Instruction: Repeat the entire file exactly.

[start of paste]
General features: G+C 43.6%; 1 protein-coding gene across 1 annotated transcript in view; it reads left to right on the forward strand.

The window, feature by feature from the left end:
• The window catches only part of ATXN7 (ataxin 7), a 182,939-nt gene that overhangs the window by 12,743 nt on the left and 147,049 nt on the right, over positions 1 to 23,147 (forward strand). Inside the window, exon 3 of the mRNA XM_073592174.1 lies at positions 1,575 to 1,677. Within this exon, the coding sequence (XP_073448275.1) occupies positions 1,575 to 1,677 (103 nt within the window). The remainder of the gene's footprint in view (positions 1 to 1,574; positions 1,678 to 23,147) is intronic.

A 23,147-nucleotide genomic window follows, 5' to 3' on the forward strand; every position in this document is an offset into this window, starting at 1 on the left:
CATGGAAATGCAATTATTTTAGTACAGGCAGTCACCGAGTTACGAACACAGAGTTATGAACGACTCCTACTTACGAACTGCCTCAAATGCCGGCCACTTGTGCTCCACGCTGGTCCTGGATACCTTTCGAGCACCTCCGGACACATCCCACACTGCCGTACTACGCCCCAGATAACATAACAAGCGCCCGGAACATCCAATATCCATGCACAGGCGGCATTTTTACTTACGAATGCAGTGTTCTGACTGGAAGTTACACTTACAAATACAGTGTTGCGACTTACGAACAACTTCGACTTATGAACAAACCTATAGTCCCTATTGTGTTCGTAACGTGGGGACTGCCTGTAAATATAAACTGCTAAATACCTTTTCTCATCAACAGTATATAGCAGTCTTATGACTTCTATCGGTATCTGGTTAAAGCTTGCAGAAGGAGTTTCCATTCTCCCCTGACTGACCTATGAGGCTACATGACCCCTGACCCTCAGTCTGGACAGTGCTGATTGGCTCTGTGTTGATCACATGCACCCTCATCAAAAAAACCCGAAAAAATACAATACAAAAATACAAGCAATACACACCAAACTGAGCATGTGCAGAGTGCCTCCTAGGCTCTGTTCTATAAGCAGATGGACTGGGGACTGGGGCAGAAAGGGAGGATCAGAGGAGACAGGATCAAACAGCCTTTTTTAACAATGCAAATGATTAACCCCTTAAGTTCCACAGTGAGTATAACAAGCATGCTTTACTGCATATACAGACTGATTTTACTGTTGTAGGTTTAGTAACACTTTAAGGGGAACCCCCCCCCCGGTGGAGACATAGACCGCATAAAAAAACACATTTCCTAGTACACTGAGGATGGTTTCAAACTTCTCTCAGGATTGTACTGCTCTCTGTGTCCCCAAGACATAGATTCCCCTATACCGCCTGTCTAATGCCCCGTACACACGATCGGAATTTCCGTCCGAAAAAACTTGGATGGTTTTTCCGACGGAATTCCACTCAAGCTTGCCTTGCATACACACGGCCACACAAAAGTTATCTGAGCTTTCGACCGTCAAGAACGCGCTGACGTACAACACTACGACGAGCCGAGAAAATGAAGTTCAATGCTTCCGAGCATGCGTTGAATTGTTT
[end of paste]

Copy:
General features: G+C 43.6%; 1 protein-coding gene across 1 annotated transcript in view; it reads left to right on the forward strand.

The window, feature by feature from the left end:
• The window catches only part of ATXN7 (ataxin 7), a 182,939-nt gene that overhangs the window by 12,743 nt on the left and 147,049 nt on the right, over positions 1 to 23,147 (forward strand). Inside the window, exon 3 of the mRNA XM_073592174.1 lies at positions 1,575 to 1,677. Within this exon, the coding sequence (XP_073448275.1) occupies positions 1,575 to 1,677 (103 nt within the window). The remainder of the gene's footprint in view (positions 1 to 1,574; positions 1,678 to 23,147) is intronic.

A 23,147-nucleotide genomic window follows, 5' to 3' on the forward strand; every position in this document is an offset into this window, starting at 1 on the left:
CATGGAAATGCAATTATTTTAGTACAGGCAGTCACCGAGTTACGAACACAGAGTTATGAACGACTCCTACTTACGAACTGCCTCAAATGCCGGCCACTTGTGCTCCACGCTGGTCCTGGATACCTTTCGAGCACCTCCGGACACATCCCACACTGCCGTACTACGCCCCAGATAACATAACAAGCGCCCGGAACATCCAATATCCATGCACAGGCGGCATTTTTACTTACGAATGCAGTGTTCTGACTGGAAGTTACACTTACAAATACAGTGTTGCGACTTACGAACAACTTCGACTTATGAACAAACCTATAGTCCCTATTGTGTTCGTAACGTGGGGACTGCCTGTAAATATAAACTGCTAAATACCTTTTCTCATCAACAGTATATAGCAGTCTTATGACTTCTATCGGTATCTGGTTAAAGCTTGCAGAAGGAGTTTCCATTCTCCCCTGACTGACCTATGAGGCTACATGACCCCTGACCCTCAGTCTGGACAGTGCTGATTGGCTCTGTGTTGATCACATGCACCCTCATCAAAAAAACCCGAAAAAATACAATACAAAAATACAAGCAATACACACCAAACTGAGCATGTGCAGAGTGCCTCCTAGGCTCTGTTCTATAAGCAGATGGACTGGGGACTGGGGCAGAAAGGGAGGATCAGAGGAGACAGGATCAAACAGCCTTTTTTAACAATGCAAATGATTAACCCCTTAAGTTCCACAGTGAGTATAACAAGCATGCTTTACTGCATATACAGACTGATTTTACTGTTGTAGGTTTAGTAACACTTTAAGGGGAACCCCCCCCCCGGTGGAGACATAGACCGCATAAAAAAACACATTTCCTAGTACACTGAGGATGGTTTCAAACTTCTCTCAGGATTGTACTGCTCTCTGTGTCCCCAAGACATAGATTCCCCTATACCGCCTGTCTAATGCCCCGTACACACGATCGGAATTTCCGTCCGAAAAAACTTGGATGGTTTTTCCGACGGAATTCCACTCAAGCTTGCCTTGCATACACACGGCCACACAAAAGTTATCTGAGCTTTCGACCGTCAAGAACGCGCTGACGTACAACACTACGACGAGCCGAGAAAATGAAGTTCAATGCTTCCGAGCATGCGTTGAATTGTTT